The Austrian Jewish author Karl Kraus (1874-1936) was the foremost German-language satirist of the twentieth century. As editor of the journal Die Fackel (The Torch) he conducted a sustained critique of propaganda and the press, expressed through polemical essays, witty aphorisms, and resonant poems. Edward Timms, founding director of the University of Sussex Centre for German-Jewish Studies, is best known for his two-volume study Karl Kraus-Apocalyptic Satirist. The title of his memoirs, Taking Up the Torch, reflects his long-standing interest in Kraus's journal. Fred Bridgham is the author of wide-ranging studies in German literature, history, and the history of ideas. His translations of lieder and opera include Hans Werner Henze's The Prince of Homburg for performance by English National Opera.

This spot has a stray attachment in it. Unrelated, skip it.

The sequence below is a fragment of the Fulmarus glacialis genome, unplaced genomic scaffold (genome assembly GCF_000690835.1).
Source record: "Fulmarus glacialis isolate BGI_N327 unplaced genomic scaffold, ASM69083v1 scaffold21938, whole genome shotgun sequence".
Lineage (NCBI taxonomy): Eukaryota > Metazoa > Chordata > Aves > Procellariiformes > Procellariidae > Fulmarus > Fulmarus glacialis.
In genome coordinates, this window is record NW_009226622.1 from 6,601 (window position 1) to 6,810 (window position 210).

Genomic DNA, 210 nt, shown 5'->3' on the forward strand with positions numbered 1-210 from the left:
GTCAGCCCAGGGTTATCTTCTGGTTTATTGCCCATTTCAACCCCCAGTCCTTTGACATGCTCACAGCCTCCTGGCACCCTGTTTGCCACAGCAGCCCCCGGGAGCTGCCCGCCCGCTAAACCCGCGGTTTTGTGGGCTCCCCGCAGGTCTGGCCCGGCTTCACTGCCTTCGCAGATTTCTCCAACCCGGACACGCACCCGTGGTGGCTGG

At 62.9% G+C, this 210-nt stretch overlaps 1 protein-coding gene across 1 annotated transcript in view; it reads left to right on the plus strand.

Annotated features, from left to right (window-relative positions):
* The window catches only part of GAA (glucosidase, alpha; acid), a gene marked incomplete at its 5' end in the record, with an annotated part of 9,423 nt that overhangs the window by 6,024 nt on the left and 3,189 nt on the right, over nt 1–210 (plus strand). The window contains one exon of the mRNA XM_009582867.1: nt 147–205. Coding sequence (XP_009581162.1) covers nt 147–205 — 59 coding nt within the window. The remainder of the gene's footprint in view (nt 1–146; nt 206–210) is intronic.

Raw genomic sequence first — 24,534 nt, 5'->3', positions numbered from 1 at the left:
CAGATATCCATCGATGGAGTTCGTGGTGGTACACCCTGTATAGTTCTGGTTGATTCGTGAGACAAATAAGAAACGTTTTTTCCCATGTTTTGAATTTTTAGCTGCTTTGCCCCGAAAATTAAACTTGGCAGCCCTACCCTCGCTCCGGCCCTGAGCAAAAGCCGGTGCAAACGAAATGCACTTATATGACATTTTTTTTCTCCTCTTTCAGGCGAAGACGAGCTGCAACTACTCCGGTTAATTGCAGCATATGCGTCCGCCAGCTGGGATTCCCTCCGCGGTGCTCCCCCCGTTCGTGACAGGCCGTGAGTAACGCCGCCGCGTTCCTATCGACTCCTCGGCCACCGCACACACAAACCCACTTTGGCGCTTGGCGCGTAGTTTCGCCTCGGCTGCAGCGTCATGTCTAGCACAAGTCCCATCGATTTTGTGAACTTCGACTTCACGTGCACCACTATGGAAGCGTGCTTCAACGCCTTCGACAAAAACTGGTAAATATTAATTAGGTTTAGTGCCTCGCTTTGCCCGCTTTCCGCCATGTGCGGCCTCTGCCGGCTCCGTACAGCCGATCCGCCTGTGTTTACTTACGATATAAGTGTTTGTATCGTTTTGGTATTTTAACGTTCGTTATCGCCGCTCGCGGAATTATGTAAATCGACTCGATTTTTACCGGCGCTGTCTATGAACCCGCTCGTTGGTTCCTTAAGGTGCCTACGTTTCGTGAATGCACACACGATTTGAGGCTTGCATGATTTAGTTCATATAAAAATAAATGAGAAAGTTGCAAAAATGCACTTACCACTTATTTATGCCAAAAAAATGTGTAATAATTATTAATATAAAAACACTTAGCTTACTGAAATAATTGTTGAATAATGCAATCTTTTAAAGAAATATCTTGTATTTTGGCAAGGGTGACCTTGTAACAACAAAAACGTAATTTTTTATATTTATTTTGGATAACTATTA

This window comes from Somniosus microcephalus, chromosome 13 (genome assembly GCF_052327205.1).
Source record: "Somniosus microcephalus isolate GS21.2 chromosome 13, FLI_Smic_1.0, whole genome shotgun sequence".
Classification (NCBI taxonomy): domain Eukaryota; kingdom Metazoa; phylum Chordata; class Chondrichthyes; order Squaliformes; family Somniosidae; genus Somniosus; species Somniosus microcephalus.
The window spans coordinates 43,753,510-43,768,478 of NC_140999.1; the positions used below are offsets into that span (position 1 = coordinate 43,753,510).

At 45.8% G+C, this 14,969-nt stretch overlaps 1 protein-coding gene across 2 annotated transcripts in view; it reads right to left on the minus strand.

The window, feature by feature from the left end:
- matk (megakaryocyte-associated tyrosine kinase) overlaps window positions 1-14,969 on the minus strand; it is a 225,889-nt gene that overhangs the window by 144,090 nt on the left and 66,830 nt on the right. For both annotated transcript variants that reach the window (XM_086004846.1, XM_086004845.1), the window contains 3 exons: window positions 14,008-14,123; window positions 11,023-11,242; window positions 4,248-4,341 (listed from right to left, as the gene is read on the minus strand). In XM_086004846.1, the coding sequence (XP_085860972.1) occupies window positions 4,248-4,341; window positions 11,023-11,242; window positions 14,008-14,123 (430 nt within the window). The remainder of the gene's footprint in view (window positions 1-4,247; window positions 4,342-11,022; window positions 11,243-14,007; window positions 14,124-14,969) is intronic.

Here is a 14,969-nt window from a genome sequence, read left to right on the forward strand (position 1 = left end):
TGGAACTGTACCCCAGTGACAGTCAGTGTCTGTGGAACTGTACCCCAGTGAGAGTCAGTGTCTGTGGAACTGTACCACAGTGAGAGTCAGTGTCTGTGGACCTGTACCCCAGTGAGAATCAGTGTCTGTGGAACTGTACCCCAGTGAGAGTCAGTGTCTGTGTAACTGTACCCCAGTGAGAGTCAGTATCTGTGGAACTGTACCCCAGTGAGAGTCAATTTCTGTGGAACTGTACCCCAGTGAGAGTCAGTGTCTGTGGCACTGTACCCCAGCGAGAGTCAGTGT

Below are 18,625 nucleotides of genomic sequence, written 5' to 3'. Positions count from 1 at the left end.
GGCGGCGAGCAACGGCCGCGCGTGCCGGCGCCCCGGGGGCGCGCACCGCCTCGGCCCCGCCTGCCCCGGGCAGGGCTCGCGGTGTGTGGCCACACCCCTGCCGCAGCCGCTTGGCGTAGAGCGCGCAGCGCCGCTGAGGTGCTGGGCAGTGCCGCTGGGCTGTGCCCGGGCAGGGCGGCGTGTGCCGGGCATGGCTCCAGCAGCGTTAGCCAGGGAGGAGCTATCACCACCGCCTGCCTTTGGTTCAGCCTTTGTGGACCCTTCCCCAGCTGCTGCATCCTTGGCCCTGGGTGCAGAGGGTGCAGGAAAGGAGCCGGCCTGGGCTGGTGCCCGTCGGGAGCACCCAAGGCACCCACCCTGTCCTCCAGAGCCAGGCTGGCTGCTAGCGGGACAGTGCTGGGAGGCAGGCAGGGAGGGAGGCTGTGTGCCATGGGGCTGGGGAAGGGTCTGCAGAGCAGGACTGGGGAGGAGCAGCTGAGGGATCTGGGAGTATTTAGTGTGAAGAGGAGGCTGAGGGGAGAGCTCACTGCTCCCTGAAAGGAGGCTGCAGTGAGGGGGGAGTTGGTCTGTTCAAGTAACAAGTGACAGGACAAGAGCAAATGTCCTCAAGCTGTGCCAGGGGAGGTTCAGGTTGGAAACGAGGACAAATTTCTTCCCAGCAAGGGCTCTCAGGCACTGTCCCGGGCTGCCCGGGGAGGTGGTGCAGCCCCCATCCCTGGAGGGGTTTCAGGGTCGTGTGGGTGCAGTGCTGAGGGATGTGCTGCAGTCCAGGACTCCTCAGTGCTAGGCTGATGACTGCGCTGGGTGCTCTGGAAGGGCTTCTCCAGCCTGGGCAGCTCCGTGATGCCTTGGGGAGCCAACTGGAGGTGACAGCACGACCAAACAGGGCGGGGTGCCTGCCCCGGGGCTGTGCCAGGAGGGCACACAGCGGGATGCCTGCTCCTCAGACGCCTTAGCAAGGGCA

"[A] remarkable achievement-in a translation by Fred Bridgham and Edward Timms that is itself a remarkable achievement ... The Last Days of Mankind, Kraus' unsparing evisceration of Austrian hypocrisy during World War I, deserves to be considered one of the classics of that war's literature, and like all great works, its specific criticisms continue to resonate a century later."-Mitchell Abidor, Jewish Currents -- Mitchell Abidor Jewish Currents "Full of inventive apercus and devastating moments of humanity's inhumanity ... [and] eminently readable."-J. O. Wipplinger, Choice -- J. O. Wipplinger Choice Winner of the 2016 Aldo and Jeanne Scaglione Prize for a Translation of a Literary Work, sponsored by the Modern Language Association. -- Aldo and Jeanne Scaglione Prize for a Translation Modern Language Association